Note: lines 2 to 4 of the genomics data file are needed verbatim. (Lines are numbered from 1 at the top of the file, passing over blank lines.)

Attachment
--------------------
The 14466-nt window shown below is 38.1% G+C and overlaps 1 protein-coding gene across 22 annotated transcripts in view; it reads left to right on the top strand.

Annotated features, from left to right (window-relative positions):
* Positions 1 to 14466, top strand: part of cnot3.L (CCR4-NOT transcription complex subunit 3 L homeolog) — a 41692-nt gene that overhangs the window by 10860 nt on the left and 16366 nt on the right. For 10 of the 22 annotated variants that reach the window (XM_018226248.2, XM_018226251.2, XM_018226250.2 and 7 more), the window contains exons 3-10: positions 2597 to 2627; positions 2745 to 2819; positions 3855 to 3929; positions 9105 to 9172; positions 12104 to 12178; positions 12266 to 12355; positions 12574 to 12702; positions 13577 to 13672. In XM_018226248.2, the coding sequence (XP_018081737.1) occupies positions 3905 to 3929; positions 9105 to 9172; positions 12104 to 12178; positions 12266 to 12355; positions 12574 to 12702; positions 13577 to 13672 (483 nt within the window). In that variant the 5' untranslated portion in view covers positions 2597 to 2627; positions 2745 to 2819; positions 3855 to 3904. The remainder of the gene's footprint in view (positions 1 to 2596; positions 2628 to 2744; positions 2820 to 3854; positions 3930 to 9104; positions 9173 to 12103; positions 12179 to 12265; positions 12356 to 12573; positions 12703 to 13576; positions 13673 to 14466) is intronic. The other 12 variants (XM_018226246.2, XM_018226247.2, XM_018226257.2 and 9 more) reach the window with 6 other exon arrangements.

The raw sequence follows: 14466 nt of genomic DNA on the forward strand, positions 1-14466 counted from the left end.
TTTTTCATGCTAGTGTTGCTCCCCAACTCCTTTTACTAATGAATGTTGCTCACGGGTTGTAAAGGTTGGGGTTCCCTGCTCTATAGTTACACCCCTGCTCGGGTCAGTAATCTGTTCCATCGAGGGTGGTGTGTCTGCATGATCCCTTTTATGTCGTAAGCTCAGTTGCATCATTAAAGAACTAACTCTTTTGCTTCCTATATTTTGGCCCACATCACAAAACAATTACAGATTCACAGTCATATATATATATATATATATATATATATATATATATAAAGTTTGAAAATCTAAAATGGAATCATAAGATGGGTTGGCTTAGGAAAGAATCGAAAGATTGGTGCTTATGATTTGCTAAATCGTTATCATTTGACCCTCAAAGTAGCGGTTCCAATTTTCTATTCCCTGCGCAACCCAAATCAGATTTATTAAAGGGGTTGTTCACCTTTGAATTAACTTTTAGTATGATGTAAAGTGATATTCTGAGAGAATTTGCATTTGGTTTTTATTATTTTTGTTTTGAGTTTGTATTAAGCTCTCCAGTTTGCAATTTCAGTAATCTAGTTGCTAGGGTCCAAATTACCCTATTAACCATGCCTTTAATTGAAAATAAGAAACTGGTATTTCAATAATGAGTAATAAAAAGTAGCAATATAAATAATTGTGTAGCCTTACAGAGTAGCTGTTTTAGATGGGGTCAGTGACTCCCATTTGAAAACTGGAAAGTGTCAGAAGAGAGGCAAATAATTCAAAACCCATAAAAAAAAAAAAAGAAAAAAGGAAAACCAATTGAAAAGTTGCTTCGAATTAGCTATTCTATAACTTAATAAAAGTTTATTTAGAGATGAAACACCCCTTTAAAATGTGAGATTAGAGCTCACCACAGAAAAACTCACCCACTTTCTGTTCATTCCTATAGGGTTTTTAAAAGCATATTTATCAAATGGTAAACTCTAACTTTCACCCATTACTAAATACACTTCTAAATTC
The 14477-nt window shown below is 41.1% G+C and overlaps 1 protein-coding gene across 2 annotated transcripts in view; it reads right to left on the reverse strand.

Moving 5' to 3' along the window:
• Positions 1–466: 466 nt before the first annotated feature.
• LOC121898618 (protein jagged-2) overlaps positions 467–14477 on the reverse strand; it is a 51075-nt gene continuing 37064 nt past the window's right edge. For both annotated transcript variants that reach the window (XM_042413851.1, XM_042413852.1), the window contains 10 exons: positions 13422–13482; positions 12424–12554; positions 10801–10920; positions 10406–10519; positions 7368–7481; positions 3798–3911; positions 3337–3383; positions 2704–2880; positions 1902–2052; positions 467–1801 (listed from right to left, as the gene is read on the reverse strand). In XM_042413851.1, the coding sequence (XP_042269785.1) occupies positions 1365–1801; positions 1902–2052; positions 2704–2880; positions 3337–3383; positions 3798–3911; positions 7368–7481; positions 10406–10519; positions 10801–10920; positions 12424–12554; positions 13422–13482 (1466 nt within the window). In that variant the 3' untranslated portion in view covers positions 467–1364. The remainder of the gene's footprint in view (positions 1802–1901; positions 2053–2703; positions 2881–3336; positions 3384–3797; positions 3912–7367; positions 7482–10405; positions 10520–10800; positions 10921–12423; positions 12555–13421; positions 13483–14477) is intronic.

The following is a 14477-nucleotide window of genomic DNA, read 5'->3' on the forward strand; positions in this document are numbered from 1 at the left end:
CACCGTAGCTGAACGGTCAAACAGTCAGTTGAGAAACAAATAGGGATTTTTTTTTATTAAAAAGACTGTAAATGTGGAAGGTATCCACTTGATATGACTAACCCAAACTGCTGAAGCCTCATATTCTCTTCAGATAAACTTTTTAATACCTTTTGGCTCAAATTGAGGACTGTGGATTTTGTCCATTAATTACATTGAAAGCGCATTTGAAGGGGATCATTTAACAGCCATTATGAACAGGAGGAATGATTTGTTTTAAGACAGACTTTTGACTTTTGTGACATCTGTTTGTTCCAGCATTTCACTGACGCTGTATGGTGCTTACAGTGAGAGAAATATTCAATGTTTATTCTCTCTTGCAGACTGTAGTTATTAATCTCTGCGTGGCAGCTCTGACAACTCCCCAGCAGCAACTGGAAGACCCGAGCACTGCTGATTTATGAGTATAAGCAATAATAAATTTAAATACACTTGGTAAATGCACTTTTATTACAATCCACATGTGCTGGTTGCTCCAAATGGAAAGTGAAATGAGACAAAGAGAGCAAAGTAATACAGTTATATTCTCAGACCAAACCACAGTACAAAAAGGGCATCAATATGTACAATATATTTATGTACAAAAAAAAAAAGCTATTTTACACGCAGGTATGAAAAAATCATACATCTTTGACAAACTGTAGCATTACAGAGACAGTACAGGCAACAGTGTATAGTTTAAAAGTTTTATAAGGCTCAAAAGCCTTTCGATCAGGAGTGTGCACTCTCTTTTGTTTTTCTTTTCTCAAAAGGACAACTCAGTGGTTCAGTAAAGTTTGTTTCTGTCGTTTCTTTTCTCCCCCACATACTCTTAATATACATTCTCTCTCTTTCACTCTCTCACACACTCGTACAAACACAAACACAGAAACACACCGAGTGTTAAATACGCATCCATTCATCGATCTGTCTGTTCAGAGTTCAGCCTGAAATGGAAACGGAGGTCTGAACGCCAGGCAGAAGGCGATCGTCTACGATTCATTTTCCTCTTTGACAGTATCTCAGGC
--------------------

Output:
Annotated features, from left to right (window-relative positions):
* Positions 1 to 14466, top strand: part of cnot3.L (CCR4-NOT transcription complex subunit 3 L homeolog) — a 41692-nt gene that overhangs the window by 10860 nt on the left and 16366 nt on the right. For 10 of the 22 annotated variants that reach the window (XM_018226248.2, XM_018226251.2, XM_018226250.2 and 7 more), the window contains exons 3-10: positions 2597 to 2627; positions 2745 to 2819; positions 3855 to 3929; positions 9105 to 9172; positions 12104 to 12178; positions 12266 to 12355; positions 12574 to 12702; positions 13577 to 13672. In XM_018226248.2, the coding sequence (XP_018081737.1) occupies positions 3905 to 3929; positions 9105 to 9172; positions 12104 to 12178; positions 12266 to 12355; positions 12574 to 12702; positions 13577 to 13672 (483 nt within the window). In that variant the 5' untranslated portion in view covers positions 2597 to 2627; positions 2745 to 2819; positions 3855 to 3904. The remainder of the gene's footprint in view (positions 1 to 2596; positions 2628 to 2744; positions 2820 to 3854; positions 3930 to 9104; positions 9173 to 12103; positions 12179 to 12265; positions 12356 to 12573; positions 12703 to 13576; positions 13673 to 14466) is intronic. The other 12 variants (XM_018226246.2, XM_018226247.2, XM_018226257.2 and 9 more) reach the window with 6 other exon arrangements.

The raw sequence follows: 14466 nt of genomic DNA on the forward strand, positions 1-14466 counted from the left end.